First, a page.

The following technical discussion is part of an occasional series showcasing the ISA Mentor Program, authored by Greg McMillan, industry consultant, author of numerous process control books, 2010 ISA Life Achievement Award recipient, and retired Senior Fellow from Solutia, Inc. (now Eastman Chemical). Greg will be posting questions and responses from the ISA Mentor Program, with contributions from program participants.
Byron Franklin is presently an automation engineer for Cooper Machinery Services Houston with more than 11 years of experience as a field services technician and an automation engineer. He has an associate of applied science degree, 30 hours toward a B.S. in information system security, and is working on a B.S. in electrical engineering.
Byron Franklin’s Question
Have there been many success stories of electrical engineers in automation careers, specifically PLC programming and control system engineers?
Hunter Vegas’s Answer
Greg McMillan’s Answer
I think our profession is uniquely exciting with a lot of opportunities. Many have moved up to management positions, but very few have left the profession. The automation system is the window into the process and the means of affecting the process. By using the best instrumentation, control strategies, and tuning, you can reduce variability—not only from problems originating from the process, mechanical design, or operator, but also from the control system, which is often the biggest source of disturbances. The challenge is that the literature out there is often more marketing-oriented or academic.
If you can go beyond the routine requirements and invest time in learning what Hunter and I are sharing through publications and the Mentor Program—and exploring opportunities on your own time—you can become an extraordinary automation engineer. Some companies have technical positions that recognize the value of technical expertise by the title “Fellow,” “Technologist,” “Principal,” and “Senior.” Dow, 3M, Solutia, and DuPont offer recognition by such titles. ISA does this as well, by the title “Fellow.”
At Monsanto and its spinoff Solutia, there was no upper grade level or pay limit to a “Distinguished Fellow” when I worked there. Theoretically, a Distinguished Fellow could be at the same level and get the same pay as a company president. I doubt this ever happened, but it was encouraging. I think there were a half dozen Monsanto Distinguished Fellows in corporate research and engineering back in the 1980s.
I got a M.S. degree in electrical engineering focusing on control theory with a couple of courses on distillation modeling and control. My thesis was on a charge balance and strategies for pH modeling and control. I had a B.S. in engineering physics, requiring all the courses of a physics major plus taking electives in mechanical and chemical engineering.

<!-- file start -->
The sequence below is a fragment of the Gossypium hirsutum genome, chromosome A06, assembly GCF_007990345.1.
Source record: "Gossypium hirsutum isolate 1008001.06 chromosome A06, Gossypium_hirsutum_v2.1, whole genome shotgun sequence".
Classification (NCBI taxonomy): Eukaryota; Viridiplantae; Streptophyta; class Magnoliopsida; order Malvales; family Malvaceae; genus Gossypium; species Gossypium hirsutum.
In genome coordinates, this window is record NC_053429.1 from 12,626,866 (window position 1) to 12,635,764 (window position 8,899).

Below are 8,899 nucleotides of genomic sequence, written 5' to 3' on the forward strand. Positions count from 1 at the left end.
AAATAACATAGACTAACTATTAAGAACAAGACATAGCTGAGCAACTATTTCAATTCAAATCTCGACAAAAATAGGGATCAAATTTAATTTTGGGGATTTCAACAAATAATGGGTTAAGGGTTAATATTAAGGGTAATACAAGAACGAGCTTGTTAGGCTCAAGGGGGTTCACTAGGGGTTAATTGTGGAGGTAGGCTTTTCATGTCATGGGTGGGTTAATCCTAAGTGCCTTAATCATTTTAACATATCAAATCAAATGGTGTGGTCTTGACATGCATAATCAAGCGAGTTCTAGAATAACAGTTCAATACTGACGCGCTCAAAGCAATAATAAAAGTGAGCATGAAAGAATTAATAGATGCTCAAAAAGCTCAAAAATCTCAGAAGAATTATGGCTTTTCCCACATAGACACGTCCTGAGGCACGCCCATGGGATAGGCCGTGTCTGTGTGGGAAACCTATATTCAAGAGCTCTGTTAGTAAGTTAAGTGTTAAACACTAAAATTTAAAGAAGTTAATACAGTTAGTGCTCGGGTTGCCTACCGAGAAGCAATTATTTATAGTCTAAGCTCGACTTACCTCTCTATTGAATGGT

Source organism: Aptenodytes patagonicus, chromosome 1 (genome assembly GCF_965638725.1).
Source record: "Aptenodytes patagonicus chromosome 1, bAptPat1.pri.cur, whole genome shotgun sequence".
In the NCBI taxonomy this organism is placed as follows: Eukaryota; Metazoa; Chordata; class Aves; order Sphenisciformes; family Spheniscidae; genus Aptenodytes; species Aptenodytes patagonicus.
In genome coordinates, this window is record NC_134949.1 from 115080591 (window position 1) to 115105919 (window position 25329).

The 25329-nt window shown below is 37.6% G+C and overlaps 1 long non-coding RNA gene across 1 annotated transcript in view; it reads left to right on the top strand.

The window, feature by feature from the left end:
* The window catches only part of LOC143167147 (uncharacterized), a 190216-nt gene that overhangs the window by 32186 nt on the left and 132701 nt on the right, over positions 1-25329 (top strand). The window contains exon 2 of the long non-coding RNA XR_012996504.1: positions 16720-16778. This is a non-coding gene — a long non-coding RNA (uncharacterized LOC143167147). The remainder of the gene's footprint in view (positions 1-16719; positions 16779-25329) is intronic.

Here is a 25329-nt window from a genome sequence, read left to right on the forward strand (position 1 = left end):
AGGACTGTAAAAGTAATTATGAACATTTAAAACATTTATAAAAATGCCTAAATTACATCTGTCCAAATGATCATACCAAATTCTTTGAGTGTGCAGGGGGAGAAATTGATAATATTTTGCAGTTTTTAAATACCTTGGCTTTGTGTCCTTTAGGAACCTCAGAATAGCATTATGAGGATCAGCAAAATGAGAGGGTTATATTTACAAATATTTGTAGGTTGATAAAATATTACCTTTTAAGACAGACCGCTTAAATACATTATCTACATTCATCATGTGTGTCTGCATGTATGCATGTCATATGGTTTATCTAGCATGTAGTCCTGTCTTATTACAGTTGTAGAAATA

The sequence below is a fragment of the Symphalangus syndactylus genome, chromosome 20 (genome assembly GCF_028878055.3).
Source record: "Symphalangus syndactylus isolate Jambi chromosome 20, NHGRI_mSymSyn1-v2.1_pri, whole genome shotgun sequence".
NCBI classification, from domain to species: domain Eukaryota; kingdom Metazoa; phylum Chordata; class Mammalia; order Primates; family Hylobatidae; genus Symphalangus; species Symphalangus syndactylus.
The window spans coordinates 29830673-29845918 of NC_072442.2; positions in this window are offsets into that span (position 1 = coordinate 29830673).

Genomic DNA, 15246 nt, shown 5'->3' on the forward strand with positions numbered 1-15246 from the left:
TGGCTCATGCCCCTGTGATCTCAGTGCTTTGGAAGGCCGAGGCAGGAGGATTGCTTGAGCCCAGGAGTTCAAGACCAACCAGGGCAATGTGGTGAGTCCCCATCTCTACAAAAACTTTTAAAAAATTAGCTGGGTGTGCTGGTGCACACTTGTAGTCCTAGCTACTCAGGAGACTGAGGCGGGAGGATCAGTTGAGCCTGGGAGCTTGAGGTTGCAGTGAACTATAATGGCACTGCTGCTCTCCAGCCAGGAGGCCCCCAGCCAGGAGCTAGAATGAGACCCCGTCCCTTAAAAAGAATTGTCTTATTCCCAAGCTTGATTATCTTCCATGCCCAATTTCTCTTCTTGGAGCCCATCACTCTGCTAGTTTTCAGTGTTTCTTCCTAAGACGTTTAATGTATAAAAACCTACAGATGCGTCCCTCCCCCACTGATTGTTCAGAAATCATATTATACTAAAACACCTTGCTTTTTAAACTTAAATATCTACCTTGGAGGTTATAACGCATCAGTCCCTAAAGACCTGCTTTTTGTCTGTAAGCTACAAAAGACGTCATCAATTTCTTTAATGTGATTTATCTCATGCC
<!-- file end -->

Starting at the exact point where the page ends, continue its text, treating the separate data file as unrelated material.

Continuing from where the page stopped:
I think the education provided a foundation on physical principles and a deeper understanding of control system dynamics, but nearly all of what I used on my job was learned on-the-job—and by reading publications by Greg Shinskey and key practitioners, most notably those at Foxboro and DuPont in the 1970s. On the job, I was fortunate to be able to develop small first-principle dynamic simulations that enabled me to get at the heart of the matter before I ventured into the field with a process control improvement. See the Control article “Advancing career and system performance” (August 2020) for more on my path to success.
Unfortunately, most publications today are oriented to selling hardware or software, with often an IT focus on the Industrial Internet of Things (IIoT) being the total solution. Practitioners at companies—who are users, not suppliers of automation systems—are typically not given the time or encouragement to publish, often presented with many procedural hurdles (particularly at chemical and especially biopharmaceutical companies) to ensure knowledge is of no value to competitors.
At Monsanto and Solutia, I was encouraged to publish, making it a way of life for me that continues to this day. My writing and mentoring have always been done on my own time, and while I work for a supplier these days, I am in research and development—which helps me to continue my goal of discovering and sharing knowledge to advance the profession.
Additional Mentor Program Resources
See the ISA book 101 Tips for a Successful Automation Career that grew out of this Mentor Program to gain concise and practical advice. See the Control Talk column How to effectively get engineering knowledge with the ISA Mentor Program protégée Keneisha Williams on the challenges faced by young engineers today, and the column How to succeed at career and project migration with protégé Bill Thomas on how to make the most out of yourself and your project. Providing discussion and answers besides Greg McMillan and co-founder of the program Hunter Vegas (project engineering manager at Wunderlich-Malec) are resources Mark Darby (principal consultant at CMiD Solutions), Brian Hrankowsky (consultant engineer at a major pharmaceutical company), Michel Ruel (executive director, engineering practice at BBA Inc.), Leah Ruder (director of global project engineering at the Midwest Engineering Center of Emerson Automation Solutions), Nick Sands (ISA Fellow and Manufacturing Technology Fellow at DuPont), Bart Propst (process control leader for the Ascend Performance Materials Chocolate Bayou plant), Angela Valdes (automation manager of the Toronto office for SNC-Lavalin), and Daniel Warren (senior instrumentation/electrical specialist at D.M.W. Instrumentation Consulting Services, Ltd.).